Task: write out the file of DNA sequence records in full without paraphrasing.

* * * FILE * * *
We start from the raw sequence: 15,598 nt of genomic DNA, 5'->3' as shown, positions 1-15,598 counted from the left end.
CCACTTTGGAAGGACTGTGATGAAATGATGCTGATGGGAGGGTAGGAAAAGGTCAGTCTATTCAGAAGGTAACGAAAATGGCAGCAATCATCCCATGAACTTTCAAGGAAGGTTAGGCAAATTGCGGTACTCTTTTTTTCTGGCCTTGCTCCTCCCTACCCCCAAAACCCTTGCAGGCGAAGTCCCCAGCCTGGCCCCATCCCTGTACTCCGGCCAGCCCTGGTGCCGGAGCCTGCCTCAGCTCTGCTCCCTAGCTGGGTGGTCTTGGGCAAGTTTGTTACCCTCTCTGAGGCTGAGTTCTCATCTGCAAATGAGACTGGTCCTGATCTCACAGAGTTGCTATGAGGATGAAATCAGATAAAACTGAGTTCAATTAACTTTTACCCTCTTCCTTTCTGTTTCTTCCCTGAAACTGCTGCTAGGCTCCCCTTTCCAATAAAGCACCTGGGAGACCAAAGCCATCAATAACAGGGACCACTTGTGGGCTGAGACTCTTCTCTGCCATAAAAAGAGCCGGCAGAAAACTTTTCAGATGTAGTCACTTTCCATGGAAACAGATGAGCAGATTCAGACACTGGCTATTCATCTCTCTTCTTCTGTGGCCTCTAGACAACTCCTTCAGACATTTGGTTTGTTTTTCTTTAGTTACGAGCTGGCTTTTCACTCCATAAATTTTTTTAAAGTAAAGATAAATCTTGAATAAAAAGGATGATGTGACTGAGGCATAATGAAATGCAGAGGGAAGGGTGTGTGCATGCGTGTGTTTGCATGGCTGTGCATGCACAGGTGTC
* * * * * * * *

We start from the raw sequence: 15,598 nt of genomic DNA, 5'->3' as shown, positions 1-15,598 counted from the left end.
CCACTTTGGAAGGACTGTGATGAAATGATGCTGATGGGAGGGTAGGAAAAGGTCAGTCTATTCAGAAGGTAACGAAAATGGCAGCAATCATCCCATGAACTTTCAAGGAAGGTTAGGCAAATTGCGGTACTCTTTTTTTCTGGCCTTGCTCCTCCCTACCCCCAAAACCCTTGCAGGCGAAGTCCCCAGCCTGGCCCCATCCCTGTACTCCGGCCAGCCCTGGTGCCGGAGCCTGCCTCAGCTCTGCTCCCTAGCTGGGTGGTCTTGGGCAAGTTTGTTACCCTCTCTGAGGCTGAGTTCTCATCTGCAAATGAGACTGGTCCTGATCTCACAGAGTTGCTATGAGGATGAAATCAGATAAAACTGAGTTCAATTAACTTTTACCCTCTTCCTTTCTGTTTCTTCCCTGAAACTGCTGCTAGGCTCCCCTTTCCAATAAAGCACCTGGGAGACCAAAGCCATCAATAACAGGGACCACTTGTGGGCTGAGACTCTTCTCTGCCATAAAAAGAGCCGGCAGAAAACTTTTCAGATGTAGTCACTTTCCATGGAAACAGATGAGCAGATTCAGACACTGGCTATTCATCTCTCTTCTTCTGTGGCCTCTAGACAACTCCTTCAGACATTTGGTTTGTTTTTCTTTAGTTACGAGCTGGCTTTTCACTCCATAAATTTTTTTAAAGTAAAGATAAATCTTGAATAAAAAGGATGATGTGACTGAGGCATAATGAAATGCAGAGGGAAGGGTGTGTGCATGCGTGTGTTTGCATGGCTGTGCATGCACAGGTGTC